June 17, 2011

Food & Commercial Workers Denounce Slashing of Federal Food Safety Budget

WASHINGTON, DC—The following is a statement from the United Food and Commercial Workers International Union:

“Yesterday, Republicans in the House of Representatives slashed millions of dollars from the budget of the U.S. Department of Agriculture’s food safety programs. This bill, which not one Democrat voted for, put’s the safety of American families and food supply at risk by slashing funding for food inspections and safety.

“Americans have faced a veritable deluge of food safety problems over the last decade in products as varied as peanuts, spinach and tomatoes. The Obama administration led the charge to ensure for adequate inspection and regulation to keep our dinner table safe, but House Republicans are undoing that hard work by gutting the funding for a safer food supply. Around 48,000,000 Americans get sick from their food every year, yet House Republicans don’t see food safety as an issue worth funding.

“We work across the food industry – in meat, poultry, food processing, canning and produce – but we’re especially concerned that the new bill may cause furloughs for meat and poultry inspectors. These inspectors play a vital role in the functioning of one of America’s largest export industries. Our workers in the processing and packing industries depend on their involvement to insure a safe product for their customers. Lax inspections could also have a negative effect on American food exports at a time when our economy is already struggling. We need to fully fund the food safety bill and ensure a food supply that Americans can count on for the future.”

June 17, 2011

The UFCW, Smithfield and Food Network

CHARLESTON, W.Va. – (June 17, 2011) – Delighted to join TODAY’s 10th annual “Lend a Hand” campaign with Al Roker, the United Food and Commercial Workers Union (UFCW) and Smithfield delivered 120,000 servings of protein to benefit Covenant House of West Virginia and other local charitable agencies at Clay Center for the Arts and Sciences, 300 Leon Sullivan Way, at 7:00 a.m.

Covenant House, the final stop on the “Lend a Hand” philanthropic tour, is a multi-faceted, nonprofit organization that offers a variety of assistance services to the Charleston community.  In addition to a food pantry that provides nearly 5,000 meals annually, Covenant House services include a day shelter, community housing, housing assistance and community resource education.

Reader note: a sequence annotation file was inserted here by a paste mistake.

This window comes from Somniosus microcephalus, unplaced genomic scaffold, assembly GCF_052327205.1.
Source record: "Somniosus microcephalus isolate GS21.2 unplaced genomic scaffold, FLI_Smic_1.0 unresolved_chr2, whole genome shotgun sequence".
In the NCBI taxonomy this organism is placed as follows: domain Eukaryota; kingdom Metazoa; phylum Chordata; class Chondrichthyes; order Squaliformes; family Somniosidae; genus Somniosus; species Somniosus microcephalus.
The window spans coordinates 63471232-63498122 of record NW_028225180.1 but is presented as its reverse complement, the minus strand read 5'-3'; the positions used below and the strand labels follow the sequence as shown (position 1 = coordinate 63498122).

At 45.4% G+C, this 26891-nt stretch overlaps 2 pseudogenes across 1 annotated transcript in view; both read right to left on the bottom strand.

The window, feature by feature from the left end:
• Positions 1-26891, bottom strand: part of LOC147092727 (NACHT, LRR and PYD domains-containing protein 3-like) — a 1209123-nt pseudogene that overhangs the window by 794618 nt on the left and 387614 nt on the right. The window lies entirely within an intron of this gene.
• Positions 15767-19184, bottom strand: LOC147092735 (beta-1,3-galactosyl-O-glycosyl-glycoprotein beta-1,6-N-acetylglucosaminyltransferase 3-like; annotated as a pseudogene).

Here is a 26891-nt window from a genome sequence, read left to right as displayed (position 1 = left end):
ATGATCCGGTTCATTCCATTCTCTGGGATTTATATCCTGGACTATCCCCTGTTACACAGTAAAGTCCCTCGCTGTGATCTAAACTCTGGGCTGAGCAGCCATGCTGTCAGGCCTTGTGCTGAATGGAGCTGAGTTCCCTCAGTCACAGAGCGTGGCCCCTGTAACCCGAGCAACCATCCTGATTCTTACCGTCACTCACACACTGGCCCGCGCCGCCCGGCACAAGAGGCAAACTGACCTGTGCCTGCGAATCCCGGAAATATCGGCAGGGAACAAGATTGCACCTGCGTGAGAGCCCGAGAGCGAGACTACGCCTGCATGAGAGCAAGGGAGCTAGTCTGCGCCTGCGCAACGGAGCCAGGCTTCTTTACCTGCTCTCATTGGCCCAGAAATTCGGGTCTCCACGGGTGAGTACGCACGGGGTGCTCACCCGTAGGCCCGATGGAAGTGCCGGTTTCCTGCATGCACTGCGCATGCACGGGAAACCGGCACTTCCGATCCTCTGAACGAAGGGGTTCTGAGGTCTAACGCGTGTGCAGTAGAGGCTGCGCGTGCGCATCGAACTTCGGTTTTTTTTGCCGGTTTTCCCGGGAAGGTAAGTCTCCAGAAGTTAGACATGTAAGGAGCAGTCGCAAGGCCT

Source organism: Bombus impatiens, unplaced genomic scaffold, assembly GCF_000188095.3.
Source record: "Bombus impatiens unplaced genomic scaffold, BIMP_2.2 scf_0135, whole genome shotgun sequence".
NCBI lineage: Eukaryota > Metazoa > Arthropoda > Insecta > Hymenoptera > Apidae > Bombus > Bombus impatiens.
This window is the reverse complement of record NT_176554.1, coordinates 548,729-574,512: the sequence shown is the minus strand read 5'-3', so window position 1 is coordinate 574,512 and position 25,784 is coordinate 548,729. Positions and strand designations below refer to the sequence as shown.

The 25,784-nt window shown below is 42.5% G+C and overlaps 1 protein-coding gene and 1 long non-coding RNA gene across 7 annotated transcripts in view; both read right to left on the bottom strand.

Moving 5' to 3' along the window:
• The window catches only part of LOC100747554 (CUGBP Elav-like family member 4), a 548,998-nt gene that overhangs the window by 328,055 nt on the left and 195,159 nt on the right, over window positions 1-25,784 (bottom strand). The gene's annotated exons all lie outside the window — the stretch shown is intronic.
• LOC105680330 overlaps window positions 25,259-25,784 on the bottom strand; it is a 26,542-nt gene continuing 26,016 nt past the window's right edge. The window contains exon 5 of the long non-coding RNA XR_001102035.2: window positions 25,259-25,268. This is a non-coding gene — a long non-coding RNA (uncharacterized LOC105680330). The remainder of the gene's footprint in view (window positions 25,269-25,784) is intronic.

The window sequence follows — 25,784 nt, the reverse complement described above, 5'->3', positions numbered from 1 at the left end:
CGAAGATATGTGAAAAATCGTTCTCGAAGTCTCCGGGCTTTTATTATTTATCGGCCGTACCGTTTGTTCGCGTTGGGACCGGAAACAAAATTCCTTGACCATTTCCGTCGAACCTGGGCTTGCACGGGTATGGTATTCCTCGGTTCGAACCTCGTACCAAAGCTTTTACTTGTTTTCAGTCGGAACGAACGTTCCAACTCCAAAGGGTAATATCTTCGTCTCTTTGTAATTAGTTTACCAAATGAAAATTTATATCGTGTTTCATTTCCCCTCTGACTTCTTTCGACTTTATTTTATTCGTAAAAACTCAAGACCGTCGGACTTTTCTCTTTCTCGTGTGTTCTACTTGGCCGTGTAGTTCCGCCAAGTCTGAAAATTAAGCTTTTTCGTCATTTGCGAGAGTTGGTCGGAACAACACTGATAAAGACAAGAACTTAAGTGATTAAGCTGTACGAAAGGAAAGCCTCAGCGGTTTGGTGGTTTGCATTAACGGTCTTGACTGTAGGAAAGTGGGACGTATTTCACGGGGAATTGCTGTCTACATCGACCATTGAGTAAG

“Feeding the Hungry” is a joint program of the UFCW and Smithfield to donate and help deliver 20 million servings of protein over three years to assistance organizations around the country. The partnership is designed to bring much needed assistance to the growing number of people facing hunger and food insecurity in our communities.

“Last year we fed over 6 million people and as we take our nationwide Feeding the Hungry Tour on the road for the second year, the UFCW is committed to ensuring that families across the country have the relief and the opportunities they need to weather the current economic crises,” said Joe Hansen, UFCW international president. “All across the country, UFCW members are on the frontlines of efforts to improve and strengthen their communities, and this partnership reflects their unwavering commitment to protect and advocate for families during tough times.”

“Smithfield is proud to continue the second year of our hunger relief tour.  We’re well on our way to feeding 20 million people,” said Dennis Pittman, public affairs director, Smithfield.  “We hope to continue increasing awareness and encourage individuals and companies to donate to their local food banks.”

June 16, 2011

Making Change at Walmart Stands with Walmart Associates in Bentonville, Arkansas